Christian Aid CEO opens up about life as a Christian Black Woman

‘This book tells the story of a woman of depth, strength, courage and integrity’

– taken from the foreword by Rowan Williams

With a foreword by Rowan Williams, Amanda Khozi Mukwashi’s But Where Are You Really From? tells the story of her experience as a Christian Black woman with Zambian heritage, born and living in the UK, and explores how it feels to be judged on skin colour when
identity is made of so many things.

In speaking of this thought-provoking memoir’s central question, ‘but where are you really from?’ Mukwashi goes on to explain that, for her, this question has less to do with wanting to get to know someone and more to do with working out where we stand in relation to one another:

‘Whether you are like me,’ Mukwashi says,

‘you have looked at me and, more often than not, you have reached some initial conclusions…you have based that initial conclusion on the colour of my skin and the fact that I am a woman. By just looking at the fact that my skin colour is different from yours and acting on your instincts to ask me where I am from, you have stripped me of any connection to you, the assumption being: I am other.’

A book for anyone who wants to deepen their understanding of the current race and cultural transformation that is happening across the world today; this is a powerful story from the voice of a successful Black woman, navigating the search for identity against a backdrop of faith, humanity and hope that needs to be heard.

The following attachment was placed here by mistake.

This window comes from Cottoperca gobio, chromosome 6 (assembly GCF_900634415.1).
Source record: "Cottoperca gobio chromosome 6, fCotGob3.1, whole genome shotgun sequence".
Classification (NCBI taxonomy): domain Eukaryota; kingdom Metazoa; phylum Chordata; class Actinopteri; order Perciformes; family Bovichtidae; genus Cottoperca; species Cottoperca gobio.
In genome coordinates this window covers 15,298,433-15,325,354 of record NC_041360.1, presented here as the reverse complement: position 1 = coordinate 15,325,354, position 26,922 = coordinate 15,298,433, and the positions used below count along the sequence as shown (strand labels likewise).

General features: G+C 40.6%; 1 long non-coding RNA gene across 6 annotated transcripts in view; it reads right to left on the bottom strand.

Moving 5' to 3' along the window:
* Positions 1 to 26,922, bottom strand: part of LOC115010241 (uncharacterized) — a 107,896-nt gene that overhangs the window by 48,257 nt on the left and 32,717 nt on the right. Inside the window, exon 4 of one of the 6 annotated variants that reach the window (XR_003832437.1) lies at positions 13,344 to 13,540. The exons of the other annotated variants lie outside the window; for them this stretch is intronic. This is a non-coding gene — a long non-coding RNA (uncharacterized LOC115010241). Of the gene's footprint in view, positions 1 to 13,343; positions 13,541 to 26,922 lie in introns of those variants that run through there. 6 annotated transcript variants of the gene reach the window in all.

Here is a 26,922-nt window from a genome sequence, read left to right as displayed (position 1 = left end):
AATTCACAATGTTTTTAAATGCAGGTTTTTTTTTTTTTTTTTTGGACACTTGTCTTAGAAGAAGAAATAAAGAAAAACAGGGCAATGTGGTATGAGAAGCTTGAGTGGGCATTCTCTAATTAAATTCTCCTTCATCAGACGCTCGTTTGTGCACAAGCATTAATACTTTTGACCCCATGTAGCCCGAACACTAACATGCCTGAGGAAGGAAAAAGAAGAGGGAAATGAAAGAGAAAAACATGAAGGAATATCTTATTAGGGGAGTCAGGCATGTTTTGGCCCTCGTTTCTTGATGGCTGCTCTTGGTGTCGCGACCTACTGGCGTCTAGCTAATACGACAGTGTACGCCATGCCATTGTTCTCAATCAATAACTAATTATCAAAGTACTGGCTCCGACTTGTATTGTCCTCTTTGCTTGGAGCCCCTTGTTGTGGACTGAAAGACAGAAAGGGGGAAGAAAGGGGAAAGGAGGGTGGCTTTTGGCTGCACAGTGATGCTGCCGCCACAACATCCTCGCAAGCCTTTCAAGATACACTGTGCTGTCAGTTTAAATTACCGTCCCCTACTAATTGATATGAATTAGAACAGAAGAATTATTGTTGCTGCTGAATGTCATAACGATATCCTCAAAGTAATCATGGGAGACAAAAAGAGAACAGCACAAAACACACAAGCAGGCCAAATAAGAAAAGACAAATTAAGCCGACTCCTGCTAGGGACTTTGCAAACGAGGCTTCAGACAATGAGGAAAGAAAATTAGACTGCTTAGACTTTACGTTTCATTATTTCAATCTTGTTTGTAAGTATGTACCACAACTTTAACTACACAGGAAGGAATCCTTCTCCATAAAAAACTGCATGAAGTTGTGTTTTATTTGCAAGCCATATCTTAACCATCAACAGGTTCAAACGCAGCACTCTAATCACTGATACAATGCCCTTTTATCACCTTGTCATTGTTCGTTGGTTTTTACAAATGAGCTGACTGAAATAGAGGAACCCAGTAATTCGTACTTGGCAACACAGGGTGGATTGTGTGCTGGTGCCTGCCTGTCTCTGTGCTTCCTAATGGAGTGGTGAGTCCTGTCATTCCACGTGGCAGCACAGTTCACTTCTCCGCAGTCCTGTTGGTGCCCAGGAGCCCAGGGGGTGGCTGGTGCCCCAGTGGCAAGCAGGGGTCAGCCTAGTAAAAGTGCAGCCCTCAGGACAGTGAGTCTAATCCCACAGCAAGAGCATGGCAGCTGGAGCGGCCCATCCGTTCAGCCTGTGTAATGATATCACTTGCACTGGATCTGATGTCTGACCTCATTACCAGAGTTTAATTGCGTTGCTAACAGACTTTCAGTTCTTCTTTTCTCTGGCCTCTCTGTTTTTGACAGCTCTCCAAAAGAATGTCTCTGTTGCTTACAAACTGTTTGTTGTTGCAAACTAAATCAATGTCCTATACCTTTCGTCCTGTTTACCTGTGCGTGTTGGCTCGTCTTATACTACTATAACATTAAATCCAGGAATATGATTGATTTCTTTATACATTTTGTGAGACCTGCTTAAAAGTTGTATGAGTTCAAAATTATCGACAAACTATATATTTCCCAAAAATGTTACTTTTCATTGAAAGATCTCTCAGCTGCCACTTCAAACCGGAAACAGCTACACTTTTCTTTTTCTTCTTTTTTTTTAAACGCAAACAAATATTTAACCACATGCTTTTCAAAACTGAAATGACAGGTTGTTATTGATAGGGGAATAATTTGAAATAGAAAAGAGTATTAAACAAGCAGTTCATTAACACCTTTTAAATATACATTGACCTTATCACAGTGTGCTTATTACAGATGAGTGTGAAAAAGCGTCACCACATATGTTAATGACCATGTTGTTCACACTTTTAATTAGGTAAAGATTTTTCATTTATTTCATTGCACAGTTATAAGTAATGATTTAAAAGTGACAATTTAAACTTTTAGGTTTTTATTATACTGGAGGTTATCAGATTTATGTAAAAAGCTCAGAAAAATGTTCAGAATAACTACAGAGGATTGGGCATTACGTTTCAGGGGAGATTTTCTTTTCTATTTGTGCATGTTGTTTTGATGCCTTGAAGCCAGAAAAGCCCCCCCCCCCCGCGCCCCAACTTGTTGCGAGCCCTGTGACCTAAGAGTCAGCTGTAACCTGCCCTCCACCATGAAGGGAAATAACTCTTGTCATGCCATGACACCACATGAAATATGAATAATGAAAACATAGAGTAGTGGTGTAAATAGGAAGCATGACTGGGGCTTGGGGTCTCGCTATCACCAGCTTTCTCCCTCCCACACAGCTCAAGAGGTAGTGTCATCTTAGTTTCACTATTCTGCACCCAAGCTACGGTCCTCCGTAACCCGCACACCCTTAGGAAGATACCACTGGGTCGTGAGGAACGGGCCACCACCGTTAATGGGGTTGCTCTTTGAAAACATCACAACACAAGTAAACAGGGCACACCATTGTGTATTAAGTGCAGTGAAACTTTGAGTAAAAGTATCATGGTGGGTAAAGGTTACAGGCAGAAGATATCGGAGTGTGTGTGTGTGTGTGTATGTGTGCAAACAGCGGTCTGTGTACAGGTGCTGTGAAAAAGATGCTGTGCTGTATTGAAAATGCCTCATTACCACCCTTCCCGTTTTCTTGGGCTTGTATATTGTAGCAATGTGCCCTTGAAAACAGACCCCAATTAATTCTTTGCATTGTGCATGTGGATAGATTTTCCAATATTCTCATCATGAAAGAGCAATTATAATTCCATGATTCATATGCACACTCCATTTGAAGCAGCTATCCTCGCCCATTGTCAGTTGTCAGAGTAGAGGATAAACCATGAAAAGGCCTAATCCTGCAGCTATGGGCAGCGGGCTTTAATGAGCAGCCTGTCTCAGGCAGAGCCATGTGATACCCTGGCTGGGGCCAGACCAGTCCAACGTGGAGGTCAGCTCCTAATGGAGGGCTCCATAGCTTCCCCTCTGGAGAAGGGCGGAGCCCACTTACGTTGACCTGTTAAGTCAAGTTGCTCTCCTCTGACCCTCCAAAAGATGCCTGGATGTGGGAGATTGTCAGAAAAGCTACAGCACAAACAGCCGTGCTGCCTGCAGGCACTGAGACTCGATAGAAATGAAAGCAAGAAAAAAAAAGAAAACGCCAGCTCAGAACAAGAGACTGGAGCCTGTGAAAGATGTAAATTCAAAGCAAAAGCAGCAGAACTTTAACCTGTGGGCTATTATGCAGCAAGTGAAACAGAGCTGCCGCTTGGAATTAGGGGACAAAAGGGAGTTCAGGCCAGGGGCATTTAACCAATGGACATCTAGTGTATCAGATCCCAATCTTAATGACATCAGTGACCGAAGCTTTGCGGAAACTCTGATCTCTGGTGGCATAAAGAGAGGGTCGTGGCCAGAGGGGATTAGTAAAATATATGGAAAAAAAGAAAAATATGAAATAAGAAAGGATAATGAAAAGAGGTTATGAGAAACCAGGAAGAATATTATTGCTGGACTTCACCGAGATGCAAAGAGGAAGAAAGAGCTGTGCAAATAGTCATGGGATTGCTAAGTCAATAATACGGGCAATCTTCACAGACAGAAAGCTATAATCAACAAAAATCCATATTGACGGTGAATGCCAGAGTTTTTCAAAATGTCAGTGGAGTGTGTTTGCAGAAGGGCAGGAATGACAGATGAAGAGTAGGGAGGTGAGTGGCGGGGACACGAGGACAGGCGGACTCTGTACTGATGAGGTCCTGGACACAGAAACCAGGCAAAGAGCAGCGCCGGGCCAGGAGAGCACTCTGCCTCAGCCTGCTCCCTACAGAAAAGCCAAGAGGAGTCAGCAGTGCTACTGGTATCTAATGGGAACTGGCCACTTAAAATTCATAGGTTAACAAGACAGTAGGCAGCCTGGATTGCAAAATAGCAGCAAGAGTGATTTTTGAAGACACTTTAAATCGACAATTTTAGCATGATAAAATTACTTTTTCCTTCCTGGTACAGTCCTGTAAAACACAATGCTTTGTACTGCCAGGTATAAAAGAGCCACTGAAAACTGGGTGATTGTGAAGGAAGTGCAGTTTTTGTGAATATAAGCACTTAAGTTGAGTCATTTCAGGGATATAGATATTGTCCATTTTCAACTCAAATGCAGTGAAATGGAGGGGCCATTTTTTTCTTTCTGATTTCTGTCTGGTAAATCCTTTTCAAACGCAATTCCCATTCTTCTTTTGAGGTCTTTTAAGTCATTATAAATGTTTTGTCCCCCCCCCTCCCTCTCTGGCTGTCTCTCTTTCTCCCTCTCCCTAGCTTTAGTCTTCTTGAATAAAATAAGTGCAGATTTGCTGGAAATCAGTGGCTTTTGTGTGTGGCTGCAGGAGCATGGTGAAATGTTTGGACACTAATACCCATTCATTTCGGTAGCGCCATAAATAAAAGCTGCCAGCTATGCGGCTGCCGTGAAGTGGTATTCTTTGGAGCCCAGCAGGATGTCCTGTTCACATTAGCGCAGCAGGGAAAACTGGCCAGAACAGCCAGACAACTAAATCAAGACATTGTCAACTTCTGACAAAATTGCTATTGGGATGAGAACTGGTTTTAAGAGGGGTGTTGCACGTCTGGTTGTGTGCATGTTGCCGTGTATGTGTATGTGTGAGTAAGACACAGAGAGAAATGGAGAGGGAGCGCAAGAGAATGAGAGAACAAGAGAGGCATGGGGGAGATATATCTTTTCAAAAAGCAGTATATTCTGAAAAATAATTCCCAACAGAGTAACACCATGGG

Amanda Khozi Mukwashi is CEO of Christian Aid UK. She has had a career in international development, including working for the United Nations, VSO and the Common Market for Eastern and Southern Africa. Amanda has also served as a trustee for Bond and as President of Akina Mama of Afrika. She
has written for a range of media outlets such as The Guardian, The Times, The Independent and But Where Are You Really From? is
Amanda’s first book.

Praise for But Where Are You Really From?

‘A celebration of diversity and belonging’

– Rt. Hon. David Lammy MP

‘Vivid, dignified, wistful and defiant. It demands a change in how we regard each other and
whom we value—deeply impressive.’

– Sarah Sands, Editor of the BBC Today Programme

‘Timely, insightful – an important book…in these troubled times this book reminds us that
our differences shouldn’t be a source of fear…they are a source of interest and respect.’

Douglas Alexander, former International Development Secretary of State

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